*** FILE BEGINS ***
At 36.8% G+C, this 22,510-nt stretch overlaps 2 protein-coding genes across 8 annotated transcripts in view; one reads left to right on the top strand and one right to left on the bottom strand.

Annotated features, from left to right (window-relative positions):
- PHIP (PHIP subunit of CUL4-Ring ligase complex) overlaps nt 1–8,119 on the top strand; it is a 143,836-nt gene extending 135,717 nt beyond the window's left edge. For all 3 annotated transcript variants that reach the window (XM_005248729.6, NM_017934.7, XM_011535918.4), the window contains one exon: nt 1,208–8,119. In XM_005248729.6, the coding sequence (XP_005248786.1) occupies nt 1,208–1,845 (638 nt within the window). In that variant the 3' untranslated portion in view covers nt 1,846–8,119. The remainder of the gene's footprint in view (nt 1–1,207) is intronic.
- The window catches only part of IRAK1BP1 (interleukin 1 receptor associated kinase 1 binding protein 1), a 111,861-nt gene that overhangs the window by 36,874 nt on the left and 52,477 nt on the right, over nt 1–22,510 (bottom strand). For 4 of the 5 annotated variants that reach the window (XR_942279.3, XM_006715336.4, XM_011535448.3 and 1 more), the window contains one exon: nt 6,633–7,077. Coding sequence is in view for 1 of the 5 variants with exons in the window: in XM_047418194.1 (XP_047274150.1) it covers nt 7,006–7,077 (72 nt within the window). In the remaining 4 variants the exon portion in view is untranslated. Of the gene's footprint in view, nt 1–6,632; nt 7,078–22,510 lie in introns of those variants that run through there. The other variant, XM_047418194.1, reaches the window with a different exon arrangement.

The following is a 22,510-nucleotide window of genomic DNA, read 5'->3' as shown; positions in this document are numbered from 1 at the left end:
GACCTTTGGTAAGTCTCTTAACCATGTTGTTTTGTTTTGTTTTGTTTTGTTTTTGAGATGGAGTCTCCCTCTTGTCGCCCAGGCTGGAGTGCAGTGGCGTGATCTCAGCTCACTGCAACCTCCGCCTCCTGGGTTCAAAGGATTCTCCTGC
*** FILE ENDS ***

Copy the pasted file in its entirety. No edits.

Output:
At 36.8% G+C, this 22,510-nt stretch overlaps 2 protein-coding genes across 8 annotated transcripts in view; one reads left to right on the top strand and one right to left on the bottom strand.

Annotated features, from left to right (window-relative positions):
- PHIP (PHIP subunit of CUL4-Ring ligase complex) overlaps nt 1–8,119 on the top strand; it is a 143,836-nt gene extending 135,717 nt beyond the window's left edge. For all 3 annotated transcript variants that reach the window (XM_005248729.6, NM_017934.7, XM_011535918.4), the window contains one exon: nt 1,208–8,119. In XM_005248729.6, the coding sequence (XP_005248786.1) occupies nt 1,208–1,845 (638 nt within the window). In that variant the 3' untranslated portion in view covers nt 1,846–8,119. The remainder of the gene's footprint in view (nt 1–1,207) is intronic.
- The window catches only part of IRAK1BP1 (interleukin 1 receptor associated kinase 1 binding protein 1), a 111,861-nt gene that overhangs the window by 36,874 nt on the left and 52,477 nt on the right, over nt 1–22,510 (bottom strand). For 4 of the 5 annotated variants that reach the window (XR_942279.3, XM_006715336.4, XM_011535448.3 and 1 more), the window contains one exon: nt 6,633–7,077. Coding sequence is in view for 1 of the 5 variants with exons in the window: in XM_047418194.1 (XP_047274150.1) it covers nt 7,006–7,077 (72 nt within the window). In the remaining 4 variants the exon portion in view is untranslated. Of the gene's footprint in view, nt 1–6,632; nt 7,078–22,510 lie in introns of those variants that run through there. The other variant, XM_047418194.1, reaches the window with a different exon arrangement.

The following is a 22,510-nucleotide window of genomic DNA, read 5'->3' as shown; positions in this document are numbered from 1 at the left end:
GACCTTTGGTAAGTCTCTTAACCATGTTGTTTTGTTTTGTTTTGTTTTGTTTTTGAGATGGAGTCTCCCTCTTGTCGCCCAGGCTGGAGTGCAGTGGCGTGATCTCAGCTCACTGCAACCTCCGCCTCCTGGGTTCAAAGGATTCTCCTGC